Focus then turned to the position in Ireland, with Dr Barry Lyons’ (Trinity) discussion following the recent changes there to abortion law. His presentation demonstrated the practical difficulties for service provision as a result of objections to abortion. There was consideration of the inherent power structures of medicine and the vulnerability of patients. A concern is the disproportionate impact on patients in terms of both material and dignitary harm when those in powerful positions claim a conscientious objection. In calling for a clearer definition of the scope of protection of conscientious objection, Dr Lyons suggested consideration be given to what is expected of a ‘minimally decent doctor.’
The concept of dignitary harm arose again during Dr Sheelagh McGuinness’s (Bristol) discussion of section 4 of the Abortion Act 1967. Pointing to the symbolic nature of the law, she suggested that the conscience clause is a source of dignitary harm because it situates abortion on the moral fringes and thereby implies a questioning of the morality of women who seek abortions. Dr McGuinness argued that conscience clauses are problematic because they create an absolute right to conscientiously object that precludes a balancing of relevant interests.
The final presentation by Professor Ian Leigh (Durham), outlined the legal techniques applicable to conscientious objection as operating at four levels and detailed their varying approaches to the balancing of interests: (i) constitutional and/or human rights legislation, (ii) general domestic provisions such as the Equality Act 2010, (iii) specific provisions in the form of statutory conscience exemptions, and (iv) statutory professional regulation. He drew a distinction between a definitional balancing that draws boundaries and a more contextual, proportional approach that seeks to address and weigh competing interests in individual cases.
Small group discussions were valuable with concepts of proportionality, dignitary harm, alternative, specialist forms of provision, system organisation and professional regulation being explored. In her reflections at the end of the day, Professor Margot Brazier (Manchester) acknowledged that conscientious objection is an issue that has long vexed health lawyers and ethicists. In essence, she explained, conscientious objection operates in areas where those of good faith disagree and the question being asked is when is it ok to refuse to help? Professor Bobbie Farsides (Brighton & Sussex) considered alternative approaches: must we always turn to law to resolve problems?, might principles of solidarity and reciprocity illuminate the discussion?, and might it be better to incentivise those who undertake the contentious work? She reflected that there is no easy solution and that a consensus in approach requires more than a purely legal resolution. What is needed is a broader response involving negotiation and a cultural shift underpinned by effective investment in resources.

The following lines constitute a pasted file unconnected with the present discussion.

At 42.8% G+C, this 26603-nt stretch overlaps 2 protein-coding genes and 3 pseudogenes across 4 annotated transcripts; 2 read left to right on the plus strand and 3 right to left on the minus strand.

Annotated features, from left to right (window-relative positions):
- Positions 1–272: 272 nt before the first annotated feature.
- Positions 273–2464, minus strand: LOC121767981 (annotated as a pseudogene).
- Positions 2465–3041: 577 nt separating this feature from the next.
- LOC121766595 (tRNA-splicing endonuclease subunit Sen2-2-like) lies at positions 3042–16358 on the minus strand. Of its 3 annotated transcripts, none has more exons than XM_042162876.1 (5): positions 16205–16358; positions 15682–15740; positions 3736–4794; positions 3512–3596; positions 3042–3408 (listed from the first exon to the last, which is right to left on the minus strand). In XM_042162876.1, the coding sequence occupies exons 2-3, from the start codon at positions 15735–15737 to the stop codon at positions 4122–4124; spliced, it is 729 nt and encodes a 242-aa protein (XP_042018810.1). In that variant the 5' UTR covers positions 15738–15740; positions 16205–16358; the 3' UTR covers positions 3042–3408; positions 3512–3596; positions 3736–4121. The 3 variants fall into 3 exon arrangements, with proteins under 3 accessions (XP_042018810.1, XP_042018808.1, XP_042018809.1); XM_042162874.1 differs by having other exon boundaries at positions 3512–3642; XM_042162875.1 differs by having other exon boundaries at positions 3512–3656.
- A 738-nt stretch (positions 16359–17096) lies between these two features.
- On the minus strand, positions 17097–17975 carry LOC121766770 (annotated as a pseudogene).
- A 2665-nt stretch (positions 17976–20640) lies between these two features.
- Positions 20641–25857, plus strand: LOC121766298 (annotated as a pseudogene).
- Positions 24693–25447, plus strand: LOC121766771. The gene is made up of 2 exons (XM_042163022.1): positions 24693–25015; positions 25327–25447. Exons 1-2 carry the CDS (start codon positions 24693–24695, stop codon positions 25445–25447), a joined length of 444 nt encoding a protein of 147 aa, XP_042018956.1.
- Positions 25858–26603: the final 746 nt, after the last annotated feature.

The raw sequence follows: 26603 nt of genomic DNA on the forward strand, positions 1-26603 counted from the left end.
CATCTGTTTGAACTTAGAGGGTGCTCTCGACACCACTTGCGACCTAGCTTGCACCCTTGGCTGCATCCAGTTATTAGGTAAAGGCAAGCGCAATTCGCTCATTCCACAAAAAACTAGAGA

As the day drew to a close, a complex picture had developed. A recurring theme was the need to better define the scope of protection of/for conscientious objection, and clearer guidance as to its proper exercise by health professionals. This is likely to require meaningful revision of the current legal and regulatory framework, and engagement with a much broader range of concerns and interests than might first appear. While the inflexible and selective statutory exemptions have been open to challenge, what of human rights and equality law? What might the principle of proportionality have to offer? Does the legal framework leave too much to professional regulation?
There was certainly plenty to ponder on the journey home!
Amy Williams, Postgraduate student, LLM in Healthcare Ethics and Law, University of Manchester; Lecturer, Faculty of Health, Social Care and Medicine, Edge Hill University, Liverpool
 JV McHale, ‘Conscientious objection and the nurse: A right or a privilege?’ (2009) 18 British Journal of Nursing 1262.
 DW Brock, ‘Conscientious refusal by physicians and pharmacists: Who Is obligated to do what, and why?’ (2008) 29 Theoretical Medicine and Bioethics 187.